SPORTS GRANTS SENATE INQUIRY
Almost half of the projects funded under the coalition's $100 million sports grants program were ineligible, despite assurances from the prime minister that no rules had been broken.
A Senate inquiry launched on Thursday also heard there were at least 28 versions of a colour-coded spreadsheet detailing which groups would receive funding and the electorate where they were located.
The spreadsheet was shared with Prime Minister Scott Morrison's office and showed applications could swing from approved to denied within hours without explanation.
Auditor-General Grant Hehir gave evidence on the first day of public hearings into the so-called sports rorts affair, which led to the resignation of former sports minister Bridget McKenzie.
Under questioning from Liberal Senator Eric Abetz, audit office executive Brian Boyd revealed that 290 - or 43 per cent - of the successful applications were actually ineligible.
He said those projects were initially assessed by Sport Australia as eligible, but circumstances had changed by the time the funding was signed off on.
Prime Minister Scott Morrison has previously claimed there were no ineligible projects funded.
When asked after the hearing about his defence of the program, Mr Morrison said he was "quoting the auditor-general".
"I haven't seen that evidence, I haven't seen that statement, so I will review that," he told reporters.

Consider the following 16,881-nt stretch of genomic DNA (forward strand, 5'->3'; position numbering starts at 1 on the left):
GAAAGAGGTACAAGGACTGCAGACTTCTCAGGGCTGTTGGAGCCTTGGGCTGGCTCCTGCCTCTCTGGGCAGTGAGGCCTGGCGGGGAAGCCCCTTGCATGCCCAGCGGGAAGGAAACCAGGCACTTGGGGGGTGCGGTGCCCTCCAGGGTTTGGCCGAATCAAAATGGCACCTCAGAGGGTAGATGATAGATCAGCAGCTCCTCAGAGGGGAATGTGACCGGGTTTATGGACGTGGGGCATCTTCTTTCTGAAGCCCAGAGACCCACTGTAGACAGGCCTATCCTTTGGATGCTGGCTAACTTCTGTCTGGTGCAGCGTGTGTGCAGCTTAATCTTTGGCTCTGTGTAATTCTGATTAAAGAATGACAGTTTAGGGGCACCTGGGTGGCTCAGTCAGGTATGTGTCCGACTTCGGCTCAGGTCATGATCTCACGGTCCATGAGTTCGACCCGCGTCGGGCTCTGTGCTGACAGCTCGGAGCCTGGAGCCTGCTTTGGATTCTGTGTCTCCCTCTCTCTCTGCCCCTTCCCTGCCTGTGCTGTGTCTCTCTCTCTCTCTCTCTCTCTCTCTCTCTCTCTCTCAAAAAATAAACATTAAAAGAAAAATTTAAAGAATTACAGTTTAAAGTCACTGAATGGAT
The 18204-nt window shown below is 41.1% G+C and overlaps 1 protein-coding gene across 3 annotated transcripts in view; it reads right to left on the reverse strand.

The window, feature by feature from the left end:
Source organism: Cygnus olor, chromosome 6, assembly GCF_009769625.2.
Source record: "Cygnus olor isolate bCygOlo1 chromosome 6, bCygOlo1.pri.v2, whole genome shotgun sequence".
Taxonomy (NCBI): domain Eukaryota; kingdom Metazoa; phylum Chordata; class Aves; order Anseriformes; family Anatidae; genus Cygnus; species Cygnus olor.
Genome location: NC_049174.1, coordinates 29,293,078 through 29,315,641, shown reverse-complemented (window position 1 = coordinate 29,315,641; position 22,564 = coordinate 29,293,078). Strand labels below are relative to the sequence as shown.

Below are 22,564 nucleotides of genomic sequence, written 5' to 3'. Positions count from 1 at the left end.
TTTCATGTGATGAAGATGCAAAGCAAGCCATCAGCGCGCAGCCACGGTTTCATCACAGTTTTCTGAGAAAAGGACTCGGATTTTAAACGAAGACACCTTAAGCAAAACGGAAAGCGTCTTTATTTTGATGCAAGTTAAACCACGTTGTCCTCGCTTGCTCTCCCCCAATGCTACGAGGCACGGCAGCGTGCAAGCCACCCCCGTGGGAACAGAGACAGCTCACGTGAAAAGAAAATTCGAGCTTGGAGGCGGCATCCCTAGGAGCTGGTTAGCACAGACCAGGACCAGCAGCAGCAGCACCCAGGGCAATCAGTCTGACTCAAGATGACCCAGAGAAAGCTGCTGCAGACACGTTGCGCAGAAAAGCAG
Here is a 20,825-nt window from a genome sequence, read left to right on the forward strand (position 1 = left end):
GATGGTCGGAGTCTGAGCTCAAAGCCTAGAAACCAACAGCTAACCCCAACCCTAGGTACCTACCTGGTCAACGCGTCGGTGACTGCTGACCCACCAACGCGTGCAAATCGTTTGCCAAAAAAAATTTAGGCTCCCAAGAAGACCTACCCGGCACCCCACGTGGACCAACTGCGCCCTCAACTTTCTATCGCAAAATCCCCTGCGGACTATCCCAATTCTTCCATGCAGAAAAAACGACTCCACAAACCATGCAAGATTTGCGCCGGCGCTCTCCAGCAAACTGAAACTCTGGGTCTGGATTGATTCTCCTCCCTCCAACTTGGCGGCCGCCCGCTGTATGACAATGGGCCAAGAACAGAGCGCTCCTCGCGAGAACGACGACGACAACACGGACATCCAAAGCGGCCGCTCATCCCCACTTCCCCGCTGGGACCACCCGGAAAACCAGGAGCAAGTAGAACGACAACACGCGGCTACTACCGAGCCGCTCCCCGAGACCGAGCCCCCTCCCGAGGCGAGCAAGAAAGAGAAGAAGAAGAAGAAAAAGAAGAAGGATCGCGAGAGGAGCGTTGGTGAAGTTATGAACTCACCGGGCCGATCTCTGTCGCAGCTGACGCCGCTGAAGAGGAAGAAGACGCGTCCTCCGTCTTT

Mr Hehir told the committee Mr Morrison's office made "direct and indirect" representations on behalf of clubs, but those suggestions were not always approved it was Senator McKenzie who had the final say.
"We concluded the award of grant funding under the Community Sports Infrastructure Program was not informed by an appropriate assessment process and sound advice," he told the inquiry.
He said the parallel process run by Senator McKenzie's office alongside that of the government agency Sports Australia "was not informed by clear advice and were not consistent with the program guidelines".
"It is poor practice for entities to be instructed what their advice should recommend rather than providing their own recommendations that are developed through an evidence-based approach," Mr Hehir said.
"Potential applicants and other stakeholders have a right to expect program funding decisions will be made in a manner and on a basis consistent with published program guidelines."
The audit report found blatant political pork-barrelling in the program, with grants awarded by the Morrison government based on colour-coded electoral margins.
But Mr Hehir said there was no legal requirement for the minister to provide reasons for which projects received funding.
Mr Morrison had the head of his department - his former chief of staff - conduct a separate review that reportedly absolved the government of any wrongdoing.
Philip Gaetjens' report has not been released but according to Mr Morrison it found "no basis for the suggestion that political considerations were the primary determining factor".
The committee also wants to hear from Mr Gaetjens to explain how he reached his conclusion.